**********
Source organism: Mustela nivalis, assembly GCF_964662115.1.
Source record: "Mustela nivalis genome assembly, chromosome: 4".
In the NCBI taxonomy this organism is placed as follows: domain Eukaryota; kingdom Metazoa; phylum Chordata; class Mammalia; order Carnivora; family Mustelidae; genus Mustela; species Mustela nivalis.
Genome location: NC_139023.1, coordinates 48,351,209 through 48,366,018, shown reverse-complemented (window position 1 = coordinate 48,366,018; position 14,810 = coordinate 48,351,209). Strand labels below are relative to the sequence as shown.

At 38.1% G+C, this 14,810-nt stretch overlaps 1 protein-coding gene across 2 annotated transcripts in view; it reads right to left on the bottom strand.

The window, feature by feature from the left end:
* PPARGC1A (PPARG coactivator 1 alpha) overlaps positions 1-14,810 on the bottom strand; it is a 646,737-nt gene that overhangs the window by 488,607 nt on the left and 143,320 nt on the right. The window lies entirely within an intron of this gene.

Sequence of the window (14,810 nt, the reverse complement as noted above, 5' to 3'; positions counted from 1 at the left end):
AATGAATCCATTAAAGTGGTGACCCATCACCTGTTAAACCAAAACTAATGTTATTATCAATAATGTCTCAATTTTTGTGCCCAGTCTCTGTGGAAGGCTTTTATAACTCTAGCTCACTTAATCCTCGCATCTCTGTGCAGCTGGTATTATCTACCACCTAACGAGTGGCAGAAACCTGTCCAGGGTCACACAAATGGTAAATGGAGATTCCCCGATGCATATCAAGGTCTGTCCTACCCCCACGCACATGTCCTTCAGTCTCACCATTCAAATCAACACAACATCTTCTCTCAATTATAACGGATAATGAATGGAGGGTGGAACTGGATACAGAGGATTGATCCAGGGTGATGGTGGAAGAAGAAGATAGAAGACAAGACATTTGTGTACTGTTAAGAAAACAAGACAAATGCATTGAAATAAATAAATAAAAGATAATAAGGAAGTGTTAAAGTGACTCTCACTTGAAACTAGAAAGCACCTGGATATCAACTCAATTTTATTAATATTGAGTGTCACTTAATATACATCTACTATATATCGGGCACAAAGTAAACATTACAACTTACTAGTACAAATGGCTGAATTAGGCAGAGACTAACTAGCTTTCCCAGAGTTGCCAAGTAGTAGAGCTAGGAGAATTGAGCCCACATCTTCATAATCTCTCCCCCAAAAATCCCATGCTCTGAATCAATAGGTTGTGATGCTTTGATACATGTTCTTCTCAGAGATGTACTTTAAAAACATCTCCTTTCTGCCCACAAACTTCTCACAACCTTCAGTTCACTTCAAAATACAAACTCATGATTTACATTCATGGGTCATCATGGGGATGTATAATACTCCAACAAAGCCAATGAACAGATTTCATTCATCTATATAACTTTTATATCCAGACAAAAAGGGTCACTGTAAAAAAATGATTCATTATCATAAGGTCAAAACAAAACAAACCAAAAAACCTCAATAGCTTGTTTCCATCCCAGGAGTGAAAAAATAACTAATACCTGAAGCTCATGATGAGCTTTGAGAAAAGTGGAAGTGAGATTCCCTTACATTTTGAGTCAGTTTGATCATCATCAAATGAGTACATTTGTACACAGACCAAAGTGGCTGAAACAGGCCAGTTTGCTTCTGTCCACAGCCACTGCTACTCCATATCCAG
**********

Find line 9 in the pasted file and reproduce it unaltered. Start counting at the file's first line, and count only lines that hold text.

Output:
AATGAATCCATTAAAGTGGTGACCCATCACCTGTTAAACCAAAACTAATGTTATTATCAATAATGTCTCAATTTTTGTGCCCAGTCTCTGTGGAAGGCTTTTATAACTCTAGCTCACTTAATCCTCGCATCTCTGTGCAGCTGGTATTATCTACCACCTAACGAGTGGCAGAAACCTGTCCAGGGTCACACAAATGGTAAATGGAGATTCCCCGATGCATATCAAGGTCTGTCCTACCCCCACGCACATGTCCTTCAGTCTCACCATTCAAATCAACACAACATCTTCTCTCAATTATAACGGATAATGAATGGAGGGTGGAACTGGATACAGAGGATTGATCCAGGGTGATGGTGGAAGAAGAAGATAGAAGACAAGACATTTGTGTACTGTTAAGAAAACAAGACAAATGCATTGAAATAAATAAATAAAAGATAATAAGGAAGTGTTAAAGTGACTCTCACTTGAAACTAGAAAGCACCTGGATATCAACTCAATTTTATTAATATTGAGTGTCACTTAATATACATCTACTATATATCGGGCACAAAGTAAACATTACAACTTACTAGTACAAATGGCTGAATTAGGCAGAGACTAACTAGCTTTCCCAGAGTTGCCAAGTAGTAGAGCTAGGAGAATTGAGCCCACATCTTCATAATCTCTCCCCCAAAAATCCCATGCTCTGAATCAATAGGTTGTGATGCTTTGATACATGTTCTTCTCAGAGATGTACTTTAAAAACATCTCCTTTCTGCCCACAAACTTCTCACAACCTTCAGTTCACTTCAAAATACAAACTCATGATTTACATTCATGGGTCATCATGGGGATGTATAATACTCCAACAAAGCCAATGAACAGATTTCATTCATCTATATAACTTTTATATCCAGACAAAAAGGGTCACTGTAAAAAAATGATTCATTATCATAAGGTCAAAACAAAACAAACCAAAAAACCTCAATAGCTTGTTTCCATCCCAGGAGTGAAAAAATAACTAATACCTGAAGCTCATGATGAGCTTTGAGAAAAGTGGAAGTGAGATTCCCTTACATTTTGAGTCAGTTTGATCATCATCAAATGAGTACATTTGTACACAGACCAAAGTGGCTGAAACAGGCCAGTTTGCTTCTGTCCACAGCCACTGCTACTCCATATCCAG